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"Bunbury," or "Bunburyism," refers to the imaginary friend of Algernon called Bunbury that he uses to enable him to get out of awkward social engagements and to lead a double life. Bunbury finds his parallel in Ernest, Jack's equally imaginary brother, whose wayward exploits allows Jack to live both a respectable life of being an older, more responsible brother, but also he is able to be more reckless and live as he wants to in town. Bunburyism refers therefore to the double life that is such an important theme of the play, pointing towards the hypocrisy at the centre of Victorian society. Both Ernest and Bunbury give Jack and Algernon respectively the appearance of being much more virtuous and noble characters than they actually are. Note what Algernon says to Jack when Jack tells him that when he marries Gwendolen he will be able to kill off his brother:
Nothing will induce me to part with Bunbury, and if you ever get married, which seems to me extremely problematic, you will be very glad to know Bunbury. A man who marries without knowing Bunbury has a very tedious time of it.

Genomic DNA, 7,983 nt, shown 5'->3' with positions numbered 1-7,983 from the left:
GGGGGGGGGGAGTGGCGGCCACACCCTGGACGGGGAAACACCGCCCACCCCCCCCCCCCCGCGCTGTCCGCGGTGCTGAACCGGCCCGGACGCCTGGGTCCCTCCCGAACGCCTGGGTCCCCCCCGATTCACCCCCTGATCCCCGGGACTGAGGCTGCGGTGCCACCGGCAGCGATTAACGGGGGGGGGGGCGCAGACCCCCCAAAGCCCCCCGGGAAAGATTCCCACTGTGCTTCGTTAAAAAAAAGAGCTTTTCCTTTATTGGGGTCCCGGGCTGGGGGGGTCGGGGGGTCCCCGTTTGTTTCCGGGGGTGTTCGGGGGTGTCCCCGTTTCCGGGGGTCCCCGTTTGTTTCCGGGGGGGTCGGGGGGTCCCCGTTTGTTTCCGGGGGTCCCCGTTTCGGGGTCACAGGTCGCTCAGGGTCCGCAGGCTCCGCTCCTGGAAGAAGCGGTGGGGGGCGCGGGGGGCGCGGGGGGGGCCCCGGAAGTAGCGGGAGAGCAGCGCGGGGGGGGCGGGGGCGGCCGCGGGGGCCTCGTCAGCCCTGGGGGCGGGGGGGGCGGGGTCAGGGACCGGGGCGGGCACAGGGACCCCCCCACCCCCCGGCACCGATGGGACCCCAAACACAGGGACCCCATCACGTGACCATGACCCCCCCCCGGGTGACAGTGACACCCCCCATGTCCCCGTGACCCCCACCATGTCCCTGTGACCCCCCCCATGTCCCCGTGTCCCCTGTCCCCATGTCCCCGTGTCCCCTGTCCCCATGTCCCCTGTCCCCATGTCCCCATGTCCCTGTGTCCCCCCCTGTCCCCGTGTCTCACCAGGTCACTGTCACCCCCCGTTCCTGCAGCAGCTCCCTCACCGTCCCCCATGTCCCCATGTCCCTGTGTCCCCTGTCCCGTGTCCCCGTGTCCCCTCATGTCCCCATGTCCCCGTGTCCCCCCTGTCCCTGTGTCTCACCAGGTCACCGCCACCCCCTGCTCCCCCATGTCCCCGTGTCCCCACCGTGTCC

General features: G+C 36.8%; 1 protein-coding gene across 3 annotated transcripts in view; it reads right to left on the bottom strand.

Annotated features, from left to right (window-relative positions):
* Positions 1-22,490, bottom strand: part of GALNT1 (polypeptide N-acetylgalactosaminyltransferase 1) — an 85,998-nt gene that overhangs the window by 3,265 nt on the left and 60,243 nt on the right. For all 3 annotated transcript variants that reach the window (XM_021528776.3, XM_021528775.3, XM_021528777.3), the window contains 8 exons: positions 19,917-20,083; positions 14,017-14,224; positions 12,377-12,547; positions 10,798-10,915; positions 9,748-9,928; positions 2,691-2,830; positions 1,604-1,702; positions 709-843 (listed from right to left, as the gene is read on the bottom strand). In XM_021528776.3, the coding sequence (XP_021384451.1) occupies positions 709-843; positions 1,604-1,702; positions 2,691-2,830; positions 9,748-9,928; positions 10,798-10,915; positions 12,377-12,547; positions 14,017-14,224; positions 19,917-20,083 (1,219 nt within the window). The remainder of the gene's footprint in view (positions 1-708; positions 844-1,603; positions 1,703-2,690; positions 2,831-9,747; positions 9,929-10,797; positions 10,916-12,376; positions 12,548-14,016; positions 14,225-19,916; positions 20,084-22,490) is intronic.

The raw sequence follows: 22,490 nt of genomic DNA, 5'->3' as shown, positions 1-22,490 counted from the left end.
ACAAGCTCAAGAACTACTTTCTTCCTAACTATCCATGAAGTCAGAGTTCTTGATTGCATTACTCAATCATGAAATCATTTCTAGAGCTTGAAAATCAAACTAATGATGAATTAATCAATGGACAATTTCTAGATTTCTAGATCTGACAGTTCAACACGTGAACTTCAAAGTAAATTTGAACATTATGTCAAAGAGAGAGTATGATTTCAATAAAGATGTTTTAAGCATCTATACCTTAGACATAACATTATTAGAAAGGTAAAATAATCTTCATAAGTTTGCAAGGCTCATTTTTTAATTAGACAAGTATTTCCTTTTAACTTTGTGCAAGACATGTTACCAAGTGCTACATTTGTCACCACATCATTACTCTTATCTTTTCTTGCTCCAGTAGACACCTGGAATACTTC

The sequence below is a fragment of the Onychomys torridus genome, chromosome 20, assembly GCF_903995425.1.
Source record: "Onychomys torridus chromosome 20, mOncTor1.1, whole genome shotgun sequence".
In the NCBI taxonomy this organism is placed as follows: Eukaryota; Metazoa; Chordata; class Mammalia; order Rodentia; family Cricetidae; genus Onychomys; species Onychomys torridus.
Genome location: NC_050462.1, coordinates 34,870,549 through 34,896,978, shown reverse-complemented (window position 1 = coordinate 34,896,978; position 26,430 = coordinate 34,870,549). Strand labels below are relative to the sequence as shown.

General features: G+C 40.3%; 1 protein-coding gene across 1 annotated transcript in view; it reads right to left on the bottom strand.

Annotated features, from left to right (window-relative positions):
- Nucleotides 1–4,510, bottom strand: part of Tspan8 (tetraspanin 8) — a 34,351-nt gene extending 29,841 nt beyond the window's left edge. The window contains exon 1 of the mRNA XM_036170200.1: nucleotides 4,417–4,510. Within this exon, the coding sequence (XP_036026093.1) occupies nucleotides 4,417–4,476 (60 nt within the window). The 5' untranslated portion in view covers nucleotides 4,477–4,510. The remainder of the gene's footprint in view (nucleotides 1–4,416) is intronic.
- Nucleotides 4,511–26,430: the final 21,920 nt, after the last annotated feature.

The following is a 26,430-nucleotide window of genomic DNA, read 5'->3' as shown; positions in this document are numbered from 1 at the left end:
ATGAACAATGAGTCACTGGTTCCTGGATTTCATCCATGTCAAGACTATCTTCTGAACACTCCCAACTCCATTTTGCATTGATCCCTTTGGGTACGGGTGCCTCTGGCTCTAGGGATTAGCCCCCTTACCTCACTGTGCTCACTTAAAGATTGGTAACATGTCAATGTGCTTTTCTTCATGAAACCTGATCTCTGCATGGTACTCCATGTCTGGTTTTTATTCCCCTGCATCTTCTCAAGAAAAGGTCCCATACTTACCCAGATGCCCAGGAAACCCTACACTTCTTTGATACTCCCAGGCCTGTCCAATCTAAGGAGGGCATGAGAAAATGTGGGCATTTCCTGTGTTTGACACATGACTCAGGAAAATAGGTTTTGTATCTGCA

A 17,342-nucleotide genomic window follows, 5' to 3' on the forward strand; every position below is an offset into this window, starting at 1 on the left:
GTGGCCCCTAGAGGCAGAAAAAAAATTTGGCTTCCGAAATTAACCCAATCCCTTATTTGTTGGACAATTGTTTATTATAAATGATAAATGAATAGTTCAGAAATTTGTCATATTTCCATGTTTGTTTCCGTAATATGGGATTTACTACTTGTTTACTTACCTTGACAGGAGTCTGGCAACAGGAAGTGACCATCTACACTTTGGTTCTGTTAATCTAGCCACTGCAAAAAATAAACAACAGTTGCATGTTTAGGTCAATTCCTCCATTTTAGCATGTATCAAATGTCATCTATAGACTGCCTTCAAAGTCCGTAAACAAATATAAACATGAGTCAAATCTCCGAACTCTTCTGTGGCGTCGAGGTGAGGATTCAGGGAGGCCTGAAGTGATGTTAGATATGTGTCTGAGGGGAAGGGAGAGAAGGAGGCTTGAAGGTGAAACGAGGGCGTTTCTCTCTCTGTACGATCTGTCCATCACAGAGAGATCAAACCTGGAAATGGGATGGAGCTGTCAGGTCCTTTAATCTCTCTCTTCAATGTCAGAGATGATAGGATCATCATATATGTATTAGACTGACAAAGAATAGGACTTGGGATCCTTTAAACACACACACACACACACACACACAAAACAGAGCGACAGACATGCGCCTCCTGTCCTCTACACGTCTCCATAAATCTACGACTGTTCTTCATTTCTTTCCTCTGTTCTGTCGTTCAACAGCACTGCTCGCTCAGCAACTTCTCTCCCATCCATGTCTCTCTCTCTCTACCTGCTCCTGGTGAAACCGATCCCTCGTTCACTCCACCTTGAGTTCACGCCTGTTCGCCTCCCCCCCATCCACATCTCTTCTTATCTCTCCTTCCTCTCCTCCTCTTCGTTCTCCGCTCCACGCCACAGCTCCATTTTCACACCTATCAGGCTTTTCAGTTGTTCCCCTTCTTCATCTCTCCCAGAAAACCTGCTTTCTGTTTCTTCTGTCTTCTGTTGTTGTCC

This is typical humour from Wilde: Algernon suggests that, far from removing the need for a double life, marriage necessitates it, and that living in close proximity to somebody as in marriage makes it vital to have a double life in order for the marriage to work successfully. There is a rather dark humour to this announement of Algernon's, as on the one hand it clearly is a very funny comment, but on the other hand it points towards the widespread hypocrisy within Victorian society and highlights the reality behind marriage.
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